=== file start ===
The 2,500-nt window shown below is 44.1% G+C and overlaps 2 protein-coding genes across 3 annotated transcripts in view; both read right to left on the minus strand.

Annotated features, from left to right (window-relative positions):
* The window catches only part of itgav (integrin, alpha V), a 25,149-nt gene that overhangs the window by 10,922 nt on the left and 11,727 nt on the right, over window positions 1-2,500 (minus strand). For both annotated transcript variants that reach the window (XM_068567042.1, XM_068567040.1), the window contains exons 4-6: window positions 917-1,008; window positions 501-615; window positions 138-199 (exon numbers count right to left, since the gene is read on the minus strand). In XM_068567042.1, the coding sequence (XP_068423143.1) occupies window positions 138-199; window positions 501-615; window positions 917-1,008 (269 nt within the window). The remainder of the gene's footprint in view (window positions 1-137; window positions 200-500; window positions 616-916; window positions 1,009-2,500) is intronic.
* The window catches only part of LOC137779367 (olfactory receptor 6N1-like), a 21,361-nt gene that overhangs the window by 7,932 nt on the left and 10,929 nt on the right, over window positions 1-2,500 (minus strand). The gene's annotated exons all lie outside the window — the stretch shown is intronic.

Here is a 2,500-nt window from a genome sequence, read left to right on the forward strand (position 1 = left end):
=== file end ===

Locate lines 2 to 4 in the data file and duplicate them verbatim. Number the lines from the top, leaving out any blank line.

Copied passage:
Annotated features, from left to right (window-relative positions):
* The window catches only part of itgav (integrin, alpha V), a 25,149-nt gene that overhangs the window by 10,922 nt on the left and 11,727 nt on the right, over window positions 1-2,500 (minus strand). For both annotated transcript variants that reach the window (XM_068567042.1, XM_068567040.1), the window contains exons 4-6: window positions 917-1,008; window positions 501-615; window positions 138-199 (exon numbers count right to left, since the gene is read on the minus strand). In XM_068567042.1, the coding sequence (XP_068423143.1) occupies window positions 138-199; window positions 501-615; window positions 917-1,008 (269 nt within the window). The remainder of the gene's footprint in view (window positions 1-137; window positions 200-500; window positions 616-916; window positions 1,009-2,500) is intronic.
* The window catches only part of LOC137779367 (olfactory receptor 6N1-like), a 21,361-nt gene that overhangs the window by 7,932 nt on the left and 10,929 nt on the right, over window positions 1-2,500 (minus strand). The gene's annotated exons all lie outside the window — the stretch shown is intronic.